It was the morning I woke up with a concoction of breast milk, hormonal sweat, and baby vomit in my hair that I knew my life had changed dramatically. For most people, I am sure the epiphany came when they found out they were pregnant, or perhaps the first time they saw their little ones face. You see, I knew my life had changed, but I was really resistant to it. I loved my daughter more than life it’s self, but I didn’t want anything to change about me. I am the girly girl, the kind that enjoys doing my makeup, putting together sweet outfits, and going to Sephora regularly to just breath in the fragrance of cosmetics. That is also the reason why I am a beauty blogger and makeup artist.
I was terrified (literally) of being that mom, the one that wear’s sweatpants 75% of the time and throws her hair up into some concoction of a home made birds nest. I didn’t want to become the mom that has the “mom voice” that lingers even after the kids are in bed. I wanted to still be me! So I made a decision, I would wake up everyday, take a shower, do my hair, put on my makeup, pull together something cute to wear and get out of the house to avoid becoming this person. But the problem was that I was suffering from sleep depravation, breasts that were filling up like milk jugs, and all the other post birth “fun” that no one decided to tell me about. I felt less than normal, I felt completely abnormal. My own personal pressure was getting exhausting, not to mention it was so easy to flip through a magazine (even a parenting one) and see all of the celebs with their little babies hanging on them like a hot designer bag and feel completely defeated. How do their bodies zip up to a size zero in one flippin week? Really?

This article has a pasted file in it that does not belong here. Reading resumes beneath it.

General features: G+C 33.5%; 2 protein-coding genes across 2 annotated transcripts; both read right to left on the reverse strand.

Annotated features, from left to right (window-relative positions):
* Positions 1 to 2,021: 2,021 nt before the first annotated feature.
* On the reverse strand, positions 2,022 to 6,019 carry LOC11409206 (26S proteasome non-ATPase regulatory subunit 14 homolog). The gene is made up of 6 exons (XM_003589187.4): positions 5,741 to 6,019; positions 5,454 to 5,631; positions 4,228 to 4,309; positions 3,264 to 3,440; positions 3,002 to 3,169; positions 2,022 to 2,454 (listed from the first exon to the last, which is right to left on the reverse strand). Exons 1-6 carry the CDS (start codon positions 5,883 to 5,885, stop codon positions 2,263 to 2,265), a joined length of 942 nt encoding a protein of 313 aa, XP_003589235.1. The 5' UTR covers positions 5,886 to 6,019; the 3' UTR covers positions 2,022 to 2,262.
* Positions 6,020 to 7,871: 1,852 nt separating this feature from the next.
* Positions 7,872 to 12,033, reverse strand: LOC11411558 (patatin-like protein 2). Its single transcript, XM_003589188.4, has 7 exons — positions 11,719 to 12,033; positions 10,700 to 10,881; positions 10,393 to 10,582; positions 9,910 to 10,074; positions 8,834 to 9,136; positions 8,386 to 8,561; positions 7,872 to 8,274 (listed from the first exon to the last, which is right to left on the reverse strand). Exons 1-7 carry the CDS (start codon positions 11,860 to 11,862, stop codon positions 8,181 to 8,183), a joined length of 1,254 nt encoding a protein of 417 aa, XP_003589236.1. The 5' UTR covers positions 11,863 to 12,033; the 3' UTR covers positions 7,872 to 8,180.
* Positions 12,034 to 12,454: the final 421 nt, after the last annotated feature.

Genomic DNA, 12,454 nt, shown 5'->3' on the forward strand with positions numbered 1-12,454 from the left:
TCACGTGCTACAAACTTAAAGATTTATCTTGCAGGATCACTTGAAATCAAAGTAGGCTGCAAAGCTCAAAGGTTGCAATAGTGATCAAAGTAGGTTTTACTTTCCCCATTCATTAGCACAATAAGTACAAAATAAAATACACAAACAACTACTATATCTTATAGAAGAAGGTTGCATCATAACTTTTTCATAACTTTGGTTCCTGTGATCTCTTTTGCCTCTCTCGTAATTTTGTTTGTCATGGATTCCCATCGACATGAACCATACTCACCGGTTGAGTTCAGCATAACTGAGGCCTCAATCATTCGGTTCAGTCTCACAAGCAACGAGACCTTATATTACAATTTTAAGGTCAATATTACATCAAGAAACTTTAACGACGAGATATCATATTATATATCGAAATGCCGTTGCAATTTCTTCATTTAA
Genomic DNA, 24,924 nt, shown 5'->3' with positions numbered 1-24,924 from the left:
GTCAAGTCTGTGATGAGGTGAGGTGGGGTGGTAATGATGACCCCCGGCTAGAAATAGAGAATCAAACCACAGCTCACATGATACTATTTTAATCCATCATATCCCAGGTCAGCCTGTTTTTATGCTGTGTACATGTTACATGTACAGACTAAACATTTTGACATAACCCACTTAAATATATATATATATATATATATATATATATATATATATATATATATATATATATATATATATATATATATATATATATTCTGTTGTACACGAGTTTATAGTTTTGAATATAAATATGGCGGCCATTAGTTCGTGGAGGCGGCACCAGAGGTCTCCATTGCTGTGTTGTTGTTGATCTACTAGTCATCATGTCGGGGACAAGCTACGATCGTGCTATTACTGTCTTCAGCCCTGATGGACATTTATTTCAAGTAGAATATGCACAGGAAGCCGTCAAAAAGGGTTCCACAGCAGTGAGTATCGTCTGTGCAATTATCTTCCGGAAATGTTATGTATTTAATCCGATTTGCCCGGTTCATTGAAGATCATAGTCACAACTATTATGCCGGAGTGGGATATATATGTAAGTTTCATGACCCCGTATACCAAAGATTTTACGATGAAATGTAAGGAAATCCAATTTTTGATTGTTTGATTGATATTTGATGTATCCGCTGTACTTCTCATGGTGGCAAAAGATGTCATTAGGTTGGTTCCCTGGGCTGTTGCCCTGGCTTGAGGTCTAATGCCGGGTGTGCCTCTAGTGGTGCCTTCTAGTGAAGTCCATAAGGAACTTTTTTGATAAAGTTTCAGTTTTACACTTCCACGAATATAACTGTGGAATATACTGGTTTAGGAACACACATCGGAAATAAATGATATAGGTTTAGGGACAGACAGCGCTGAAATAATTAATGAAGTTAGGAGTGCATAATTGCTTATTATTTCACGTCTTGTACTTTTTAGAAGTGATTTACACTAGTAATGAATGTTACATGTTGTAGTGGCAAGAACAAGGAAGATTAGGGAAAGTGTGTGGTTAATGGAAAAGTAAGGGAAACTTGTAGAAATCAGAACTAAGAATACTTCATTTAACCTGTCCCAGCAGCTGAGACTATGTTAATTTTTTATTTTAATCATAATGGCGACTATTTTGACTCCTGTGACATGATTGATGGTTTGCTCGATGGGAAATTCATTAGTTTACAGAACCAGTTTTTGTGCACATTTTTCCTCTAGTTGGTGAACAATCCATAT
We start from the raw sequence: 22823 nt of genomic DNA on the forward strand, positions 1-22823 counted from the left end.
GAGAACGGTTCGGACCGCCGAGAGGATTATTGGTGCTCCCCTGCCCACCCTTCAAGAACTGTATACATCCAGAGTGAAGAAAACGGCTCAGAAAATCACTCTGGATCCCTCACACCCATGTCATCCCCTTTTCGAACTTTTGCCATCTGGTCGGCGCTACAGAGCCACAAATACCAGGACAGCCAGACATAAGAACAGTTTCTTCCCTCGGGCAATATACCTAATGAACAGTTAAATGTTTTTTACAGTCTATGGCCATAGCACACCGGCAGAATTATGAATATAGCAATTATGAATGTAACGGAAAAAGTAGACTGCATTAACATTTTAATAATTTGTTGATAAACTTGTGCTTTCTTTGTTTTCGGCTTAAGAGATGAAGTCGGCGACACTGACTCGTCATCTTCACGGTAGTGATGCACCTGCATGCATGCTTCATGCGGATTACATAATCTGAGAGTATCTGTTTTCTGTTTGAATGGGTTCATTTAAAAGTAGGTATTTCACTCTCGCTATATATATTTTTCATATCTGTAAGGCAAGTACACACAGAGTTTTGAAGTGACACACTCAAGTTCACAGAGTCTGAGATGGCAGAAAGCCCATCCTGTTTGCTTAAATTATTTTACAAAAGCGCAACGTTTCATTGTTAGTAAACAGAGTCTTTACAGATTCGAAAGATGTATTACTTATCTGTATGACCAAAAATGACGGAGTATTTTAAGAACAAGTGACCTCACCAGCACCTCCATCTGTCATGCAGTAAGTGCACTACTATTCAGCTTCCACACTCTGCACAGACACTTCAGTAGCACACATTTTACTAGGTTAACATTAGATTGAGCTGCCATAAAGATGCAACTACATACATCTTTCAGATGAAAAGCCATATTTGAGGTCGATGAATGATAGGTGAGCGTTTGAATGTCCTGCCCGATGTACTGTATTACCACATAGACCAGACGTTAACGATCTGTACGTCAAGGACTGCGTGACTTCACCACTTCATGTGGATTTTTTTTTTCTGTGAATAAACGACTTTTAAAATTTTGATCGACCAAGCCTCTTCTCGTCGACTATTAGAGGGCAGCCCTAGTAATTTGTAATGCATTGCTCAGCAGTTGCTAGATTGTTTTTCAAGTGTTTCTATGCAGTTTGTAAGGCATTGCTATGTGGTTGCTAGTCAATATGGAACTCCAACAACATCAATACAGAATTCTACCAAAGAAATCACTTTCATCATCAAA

Well it was that very morning I told you about that humbled me, changed my perspective and slapped me into reality. I was exhausted from a sleepless night, but I still took a shower (as I smelled like death) and afterwards, I climbed into my sweatpants, wrapped my hair into the “bird-like” nest, and didn’t bother doing my makeup. I had to choose right then to embrace the good and the bad of this new adventure and laugh at the fact that my clothes were going to get dirty from spit up (and other things), my eyes were going to have bags under them for a while, and I might actually be rocking that mommy pony in some serious style more days then not. I needed to embrace the joy of the change of becoming a mom and learn how to still be the girly “me” while navigating this new role of motherhood. I need to take a “que” from women who have blazed the way before me and glean from their experiences, not judge them. I clearly still love beauty and fashion, getting dolled up and feeling cute….I just know now that it’s okay to have sweatpants days.